• Ignored by the Court: What is surprising about the Court’s decision is that at no time did it take the employer to task for its failure to implement the payroll deduction agreement that it had with Louelia. [Nor did it mention in passing that Louelia may have a breach of contract action against her employer for its failure to abide by the payroll withholding agreement.] Nor did the Court take note that  Louelia had no control over her employer’s payroll department or its practices- being on a leave of absence due to her pregnancy. Equally surprising is that the Tax Court made virtually no mention of the fact that Louelia ‘could have’ discovered the mistake and brought it to her employer’s attention, or that she did so as soon as she returned from her pregnancy leave of absence. The fact that Louelia missed making a curative payment in the cure period was sufficient to bring down on Louelia the immediate payment of the income tax and interest on that deemed distribution.
  • George the Cynic: Not addressed by the Tax Court were the steps that Louelia did take after being informed that her employer had dropped the ball, and the Form 1099-R was issued, in order to make catch-up payments to repay the loan. If the loan became a deemed distribution, then the amount that Louelia did pay over the next 21 months repaying that ‘non-loan’ may have resulted,  in effect, in excess contributions to Louelia’s retirement 401(k) account. The cynic in me wonders how long it will take the IRS to impose a 6% excise tax on Louelia for her excess contributions to her 401(k) account.
  • Throw Her a Bone: One bone was thrown by theTax Court to Louelia was to refrain from imposing on her a second penalty.  Our friends at the IRS also wanted a 20% penalty imposed on the underpayment of income tax attributable to a substantial understatement of income tax. IRC 6662(d). The Tax Court did find that Louelia had reasonable cause and that she acted in good faith. The Court found that while Louelia did not have the actual Form 1099-R in hand, that fact did not excuse her from the duty to report the income on her Form 1040 income tax return;  the fact that Louelia did not receive a copy of the Form 1099-R did not constitute reasonable cause. But the Tax Court did conclude that Louelia did not have a reason to know that her loan had been treated as a deemed distribution for the year in question:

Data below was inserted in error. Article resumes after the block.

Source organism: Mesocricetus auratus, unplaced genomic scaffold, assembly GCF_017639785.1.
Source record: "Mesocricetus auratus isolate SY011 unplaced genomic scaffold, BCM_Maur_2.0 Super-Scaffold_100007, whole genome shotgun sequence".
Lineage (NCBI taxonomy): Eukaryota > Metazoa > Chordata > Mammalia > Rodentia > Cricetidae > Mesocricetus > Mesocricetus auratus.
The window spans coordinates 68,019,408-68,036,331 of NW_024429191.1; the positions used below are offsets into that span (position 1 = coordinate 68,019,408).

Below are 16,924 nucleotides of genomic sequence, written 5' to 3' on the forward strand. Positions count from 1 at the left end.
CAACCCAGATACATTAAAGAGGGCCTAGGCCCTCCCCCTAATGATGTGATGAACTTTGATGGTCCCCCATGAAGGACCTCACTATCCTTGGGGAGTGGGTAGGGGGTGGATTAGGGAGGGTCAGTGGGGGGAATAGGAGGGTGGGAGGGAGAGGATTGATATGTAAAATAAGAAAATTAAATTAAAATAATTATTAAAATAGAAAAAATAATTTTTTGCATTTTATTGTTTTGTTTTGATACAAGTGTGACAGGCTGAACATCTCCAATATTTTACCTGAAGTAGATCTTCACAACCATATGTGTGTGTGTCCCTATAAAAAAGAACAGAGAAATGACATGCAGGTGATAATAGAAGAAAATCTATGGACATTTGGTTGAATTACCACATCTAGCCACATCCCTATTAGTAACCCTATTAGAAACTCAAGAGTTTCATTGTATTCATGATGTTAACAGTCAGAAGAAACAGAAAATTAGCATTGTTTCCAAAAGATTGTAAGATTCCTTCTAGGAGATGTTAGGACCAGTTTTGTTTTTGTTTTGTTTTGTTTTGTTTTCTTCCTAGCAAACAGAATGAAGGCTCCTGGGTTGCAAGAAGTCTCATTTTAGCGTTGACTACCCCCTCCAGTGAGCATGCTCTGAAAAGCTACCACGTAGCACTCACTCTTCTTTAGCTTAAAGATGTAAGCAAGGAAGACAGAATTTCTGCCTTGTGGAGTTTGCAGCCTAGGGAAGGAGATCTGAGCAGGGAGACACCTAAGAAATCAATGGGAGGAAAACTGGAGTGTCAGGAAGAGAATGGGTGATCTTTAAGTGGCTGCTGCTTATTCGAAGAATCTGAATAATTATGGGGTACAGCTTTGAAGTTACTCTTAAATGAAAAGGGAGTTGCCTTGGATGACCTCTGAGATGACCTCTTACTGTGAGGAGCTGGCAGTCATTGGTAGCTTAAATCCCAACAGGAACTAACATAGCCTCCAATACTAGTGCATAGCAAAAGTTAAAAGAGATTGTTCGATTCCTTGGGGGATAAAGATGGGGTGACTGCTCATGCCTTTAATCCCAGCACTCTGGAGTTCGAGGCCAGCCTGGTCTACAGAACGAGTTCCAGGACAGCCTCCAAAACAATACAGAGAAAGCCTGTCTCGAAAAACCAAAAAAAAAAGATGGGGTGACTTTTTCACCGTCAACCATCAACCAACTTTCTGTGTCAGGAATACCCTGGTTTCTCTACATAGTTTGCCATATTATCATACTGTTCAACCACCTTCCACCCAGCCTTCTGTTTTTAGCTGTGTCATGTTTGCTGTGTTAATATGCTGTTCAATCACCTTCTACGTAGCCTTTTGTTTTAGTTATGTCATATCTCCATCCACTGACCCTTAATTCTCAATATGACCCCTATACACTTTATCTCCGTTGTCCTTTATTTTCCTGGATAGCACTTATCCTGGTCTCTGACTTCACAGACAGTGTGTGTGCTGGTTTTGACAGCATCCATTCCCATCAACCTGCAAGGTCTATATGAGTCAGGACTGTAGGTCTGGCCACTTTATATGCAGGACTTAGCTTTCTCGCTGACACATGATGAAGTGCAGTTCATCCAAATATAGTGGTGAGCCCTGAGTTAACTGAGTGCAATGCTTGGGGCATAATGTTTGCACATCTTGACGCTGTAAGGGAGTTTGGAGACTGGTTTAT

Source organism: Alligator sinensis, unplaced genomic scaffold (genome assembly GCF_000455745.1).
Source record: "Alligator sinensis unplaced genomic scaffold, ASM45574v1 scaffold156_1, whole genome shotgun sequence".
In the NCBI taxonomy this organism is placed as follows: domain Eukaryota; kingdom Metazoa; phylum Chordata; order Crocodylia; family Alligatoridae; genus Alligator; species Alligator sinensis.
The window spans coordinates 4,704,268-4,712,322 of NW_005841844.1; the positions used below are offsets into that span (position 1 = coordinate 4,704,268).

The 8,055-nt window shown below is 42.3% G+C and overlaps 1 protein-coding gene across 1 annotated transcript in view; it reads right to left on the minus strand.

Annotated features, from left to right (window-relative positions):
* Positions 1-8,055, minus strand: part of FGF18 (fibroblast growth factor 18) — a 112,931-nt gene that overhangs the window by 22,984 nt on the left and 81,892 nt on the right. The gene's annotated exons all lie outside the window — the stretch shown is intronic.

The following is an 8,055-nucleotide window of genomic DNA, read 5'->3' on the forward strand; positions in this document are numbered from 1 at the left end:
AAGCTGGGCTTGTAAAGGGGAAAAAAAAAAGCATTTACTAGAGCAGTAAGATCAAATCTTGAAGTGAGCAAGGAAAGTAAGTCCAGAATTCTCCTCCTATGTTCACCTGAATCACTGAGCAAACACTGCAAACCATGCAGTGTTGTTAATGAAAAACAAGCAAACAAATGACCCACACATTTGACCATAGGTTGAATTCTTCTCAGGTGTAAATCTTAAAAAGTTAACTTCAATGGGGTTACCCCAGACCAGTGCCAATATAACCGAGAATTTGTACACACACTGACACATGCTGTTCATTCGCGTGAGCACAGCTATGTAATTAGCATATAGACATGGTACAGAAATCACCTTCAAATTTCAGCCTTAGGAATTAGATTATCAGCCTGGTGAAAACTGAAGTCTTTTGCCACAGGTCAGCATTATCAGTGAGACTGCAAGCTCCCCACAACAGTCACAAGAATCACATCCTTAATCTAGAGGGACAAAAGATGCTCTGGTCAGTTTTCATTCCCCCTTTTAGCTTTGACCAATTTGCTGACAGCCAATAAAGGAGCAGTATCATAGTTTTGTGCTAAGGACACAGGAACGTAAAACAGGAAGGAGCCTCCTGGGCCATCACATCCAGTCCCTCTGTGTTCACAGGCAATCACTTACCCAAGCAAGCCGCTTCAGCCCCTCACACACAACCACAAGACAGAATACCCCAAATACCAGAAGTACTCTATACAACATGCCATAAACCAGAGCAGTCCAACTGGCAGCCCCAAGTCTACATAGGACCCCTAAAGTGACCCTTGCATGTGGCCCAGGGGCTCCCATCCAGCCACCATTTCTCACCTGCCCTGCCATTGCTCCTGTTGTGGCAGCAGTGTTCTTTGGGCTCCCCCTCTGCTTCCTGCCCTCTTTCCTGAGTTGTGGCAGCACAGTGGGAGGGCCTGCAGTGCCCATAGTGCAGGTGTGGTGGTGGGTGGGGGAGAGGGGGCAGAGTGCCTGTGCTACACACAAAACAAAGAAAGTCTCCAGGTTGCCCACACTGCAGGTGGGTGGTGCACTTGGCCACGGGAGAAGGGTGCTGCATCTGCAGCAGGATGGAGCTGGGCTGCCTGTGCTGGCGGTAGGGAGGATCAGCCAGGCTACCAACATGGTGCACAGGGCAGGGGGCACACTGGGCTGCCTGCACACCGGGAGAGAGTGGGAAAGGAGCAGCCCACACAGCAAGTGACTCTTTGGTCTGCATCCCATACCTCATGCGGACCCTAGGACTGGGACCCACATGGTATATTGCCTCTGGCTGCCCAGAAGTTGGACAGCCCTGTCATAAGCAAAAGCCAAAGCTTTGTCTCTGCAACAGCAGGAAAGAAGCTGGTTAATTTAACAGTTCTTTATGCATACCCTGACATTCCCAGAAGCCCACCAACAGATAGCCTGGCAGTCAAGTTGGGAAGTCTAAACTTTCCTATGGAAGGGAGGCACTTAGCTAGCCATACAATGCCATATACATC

• Glen Island [employer] had an obligation to withhold the loan repayment amounts from [Louelia’s] paychecks and to transmit the amounts to Mutual of America. Glen Island failed to meet this obligation. [Louelia] was on maternity leave, and part of her leave period was without pay. She reasonably relied on Glen Island and Mutual of America to withhold required loan payments and properly administer her loan account. Under the circumstances it is understandable that [Louelia] assumed her loan repayments were being made to the extent the loan agreement required, and her failure to check her earning statements is not fatal to this analysis.”